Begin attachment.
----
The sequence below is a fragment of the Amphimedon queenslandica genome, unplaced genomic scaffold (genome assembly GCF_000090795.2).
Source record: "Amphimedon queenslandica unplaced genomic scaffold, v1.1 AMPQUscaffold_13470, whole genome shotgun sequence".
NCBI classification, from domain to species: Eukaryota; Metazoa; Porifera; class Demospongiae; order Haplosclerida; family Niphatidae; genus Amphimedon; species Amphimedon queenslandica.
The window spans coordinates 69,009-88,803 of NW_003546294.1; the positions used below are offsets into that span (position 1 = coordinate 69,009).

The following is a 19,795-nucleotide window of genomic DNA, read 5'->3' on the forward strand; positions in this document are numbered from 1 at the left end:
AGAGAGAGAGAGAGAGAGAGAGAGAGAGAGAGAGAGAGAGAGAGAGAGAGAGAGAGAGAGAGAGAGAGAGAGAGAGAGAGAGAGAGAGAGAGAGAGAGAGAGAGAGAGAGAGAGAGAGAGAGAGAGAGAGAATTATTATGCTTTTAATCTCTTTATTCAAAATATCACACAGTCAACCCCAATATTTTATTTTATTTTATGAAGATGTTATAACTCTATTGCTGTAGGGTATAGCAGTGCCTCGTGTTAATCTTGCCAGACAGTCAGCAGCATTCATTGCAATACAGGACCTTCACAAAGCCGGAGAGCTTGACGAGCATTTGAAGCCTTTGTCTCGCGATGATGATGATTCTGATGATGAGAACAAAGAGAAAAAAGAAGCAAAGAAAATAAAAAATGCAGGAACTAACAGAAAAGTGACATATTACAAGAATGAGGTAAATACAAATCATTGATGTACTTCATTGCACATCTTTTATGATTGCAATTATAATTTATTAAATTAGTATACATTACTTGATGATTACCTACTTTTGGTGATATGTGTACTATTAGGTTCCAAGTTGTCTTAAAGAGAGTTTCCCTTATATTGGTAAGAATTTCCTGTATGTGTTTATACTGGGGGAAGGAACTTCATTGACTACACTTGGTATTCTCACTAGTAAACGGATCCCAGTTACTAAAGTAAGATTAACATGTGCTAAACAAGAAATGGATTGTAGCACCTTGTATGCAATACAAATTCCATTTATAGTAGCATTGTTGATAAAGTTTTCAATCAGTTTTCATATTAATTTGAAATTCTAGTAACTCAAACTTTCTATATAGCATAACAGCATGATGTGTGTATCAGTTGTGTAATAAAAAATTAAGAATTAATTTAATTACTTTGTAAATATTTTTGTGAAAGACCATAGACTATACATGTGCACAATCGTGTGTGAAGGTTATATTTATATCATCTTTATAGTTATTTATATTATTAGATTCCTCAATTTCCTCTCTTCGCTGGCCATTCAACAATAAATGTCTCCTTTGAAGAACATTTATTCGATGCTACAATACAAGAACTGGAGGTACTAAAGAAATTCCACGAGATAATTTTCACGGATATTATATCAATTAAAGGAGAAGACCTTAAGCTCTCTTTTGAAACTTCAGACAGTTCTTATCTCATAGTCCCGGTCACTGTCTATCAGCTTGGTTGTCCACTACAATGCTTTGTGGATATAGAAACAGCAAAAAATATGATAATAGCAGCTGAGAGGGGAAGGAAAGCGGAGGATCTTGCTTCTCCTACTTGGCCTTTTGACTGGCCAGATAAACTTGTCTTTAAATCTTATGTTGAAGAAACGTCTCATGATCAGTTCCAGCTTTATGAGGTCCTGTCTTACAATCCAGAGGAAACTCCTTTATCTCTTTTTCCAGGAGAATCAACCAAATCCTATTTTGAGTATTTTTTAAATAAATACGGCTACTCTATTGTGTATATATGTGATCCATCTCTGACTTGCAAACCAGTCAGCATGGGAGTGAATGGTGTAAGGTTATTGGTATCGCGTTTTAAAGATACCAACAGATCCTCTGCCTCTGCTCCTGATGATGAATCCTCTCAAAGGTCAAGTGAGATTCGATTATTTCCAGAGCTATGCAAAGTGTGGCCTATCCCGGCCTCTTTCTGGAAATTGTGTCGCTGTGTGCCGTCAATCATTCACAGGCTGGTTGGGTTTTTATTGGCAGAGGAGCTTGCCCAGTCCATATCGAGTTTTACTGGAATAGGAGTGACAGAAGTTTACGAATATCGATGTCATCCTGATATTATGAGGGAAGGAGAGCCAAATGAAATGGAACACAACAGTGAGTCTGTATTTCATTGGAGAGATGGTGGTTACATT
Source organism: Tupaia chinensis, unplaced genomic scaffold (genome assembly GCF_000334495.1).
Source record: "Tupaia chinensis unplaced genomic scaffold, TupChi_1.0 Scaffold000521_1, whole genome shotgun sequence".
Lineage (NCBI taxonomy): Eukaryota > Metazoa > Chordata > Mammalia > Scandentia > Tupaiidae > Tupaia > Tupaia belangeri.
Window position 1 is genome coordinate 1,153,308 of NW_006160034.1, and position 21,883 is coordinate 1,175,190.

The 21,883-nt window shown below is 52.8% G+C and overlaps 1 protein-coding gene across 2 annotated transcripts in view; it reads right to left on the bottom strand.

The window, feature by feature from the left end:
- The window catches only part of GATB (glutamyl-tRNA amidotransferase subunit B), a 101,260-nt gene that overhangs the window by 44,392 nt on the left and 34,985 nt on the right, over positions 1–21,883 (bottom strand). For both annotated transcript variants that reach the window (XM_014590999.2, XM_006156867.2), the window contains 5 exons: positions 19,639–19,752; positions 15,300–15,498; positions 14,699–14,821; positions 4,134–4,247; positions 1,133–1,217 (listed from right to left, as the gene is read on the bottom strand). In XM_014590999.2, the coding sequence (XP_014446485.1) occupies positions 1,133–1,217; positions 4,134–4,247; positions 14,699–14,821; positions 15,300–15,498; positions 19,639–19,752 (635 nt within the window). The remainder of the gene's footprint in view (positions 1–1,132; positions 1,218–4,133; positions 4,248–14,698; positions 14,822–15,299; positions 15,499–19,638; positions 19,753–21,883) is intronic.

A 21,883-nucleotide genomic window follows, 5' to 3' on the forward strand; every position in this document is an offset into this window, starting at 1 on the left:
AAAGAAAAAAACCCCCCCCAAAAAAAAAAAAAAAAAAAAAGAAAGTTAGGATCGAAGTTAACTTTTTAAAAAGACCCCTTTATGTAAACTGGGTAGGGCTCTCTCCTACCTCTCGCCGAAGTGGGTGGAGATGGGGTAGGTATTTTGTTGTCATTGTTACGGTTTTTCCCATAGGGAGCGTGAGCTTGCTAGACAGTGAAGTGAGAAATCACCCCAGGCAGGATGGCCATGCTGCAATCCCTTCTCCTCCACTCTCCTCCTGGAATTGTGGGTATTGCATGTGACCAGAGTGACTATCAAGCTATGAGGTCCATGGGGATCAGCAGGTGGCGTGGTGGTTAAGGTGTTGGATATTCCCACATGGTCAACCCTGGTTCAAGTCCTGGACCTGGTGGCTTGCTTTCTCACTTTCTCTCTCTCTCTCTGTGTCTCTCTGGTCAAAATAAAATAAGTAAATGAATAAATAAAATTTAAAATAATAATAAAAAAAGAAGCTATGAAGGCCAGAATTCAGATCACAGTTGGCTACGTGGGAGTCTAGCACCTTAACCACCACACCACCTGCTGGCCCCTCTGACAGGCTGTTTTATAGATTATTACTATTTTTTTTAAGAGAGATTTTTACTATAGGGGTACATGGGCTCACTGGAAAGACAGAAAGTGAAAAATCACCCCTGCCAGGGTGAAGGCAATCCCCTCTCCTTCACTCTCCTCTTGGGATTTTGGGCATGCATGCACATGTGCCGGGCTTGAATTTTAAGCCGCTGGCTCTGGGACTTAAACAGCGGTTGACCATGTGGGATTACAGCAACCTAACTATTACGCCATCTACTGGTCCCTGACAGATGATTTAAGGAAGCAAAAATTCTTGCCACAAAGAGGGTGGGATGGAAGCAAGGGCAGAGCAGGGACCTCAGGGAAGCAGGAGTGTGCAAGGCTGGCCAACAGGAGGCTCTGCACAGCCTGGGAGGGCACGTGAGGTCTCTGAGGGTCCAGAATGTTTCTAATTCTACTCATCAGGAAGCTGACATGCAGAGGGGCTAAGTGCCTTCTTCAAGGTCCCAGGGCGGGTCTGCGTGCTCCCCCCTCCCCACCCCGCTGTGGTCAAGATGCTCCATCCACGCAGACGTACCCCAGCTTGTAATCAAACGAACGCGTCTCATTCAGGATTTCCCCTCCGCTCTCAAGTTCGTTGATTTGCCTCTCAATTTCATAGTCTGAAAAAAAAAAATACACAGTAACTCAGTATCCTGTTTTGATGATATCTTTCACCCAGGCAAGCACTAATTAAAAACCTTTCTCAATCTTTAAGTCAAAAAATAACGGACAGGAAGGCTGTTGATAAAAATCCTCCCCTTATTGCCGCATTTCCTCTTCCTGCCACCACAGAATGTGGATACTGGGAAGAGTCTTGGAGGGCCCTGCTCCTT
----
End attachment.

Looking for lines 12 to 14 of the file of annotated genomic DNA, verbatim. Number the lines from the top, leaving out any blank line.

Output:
The window, feature by feature from the left end:
- The window catches only part of GATB (glutamyl-tRNA amidotransferase subunit B), a 101,260-nt gene that overhangs the window by 44,392 nt on the left and 34,985 nt on the right, over positions 1–21,883 (bottom strand). For both annotated transcript variants that reach the window (XM_014590999.2, XM_006156867.2), the window contains 5 exons: positions 19,639–19,752; positions 15,300–15,498; positions 14,699–14,821; positions 4,134–4,247; positions 1,133–1,217 (listed from right to left, as the gene is read on the bottom strand). In XM_014590999.2, the coding sequence (XP_014446485.1) occupies positions 1,133–1,217; positions 4,134–4,247; positions 14,699–14,821; positions 15,300–15,498; positions 19,639–19,752 (635 nt within the window). The remainder of the gene's footprint in view (positions 1–1,132; positions 1,218–4,133; positions 4,248–14,698; positions 14,822–15,299; positions 15,499–19,638; positions 19,753–21,883) is intronic.

A 21,883-nucleotide genomic window follows, 5' to 3' on the forward strand; every position in this document is an offset into this window, starting at 1 on the left: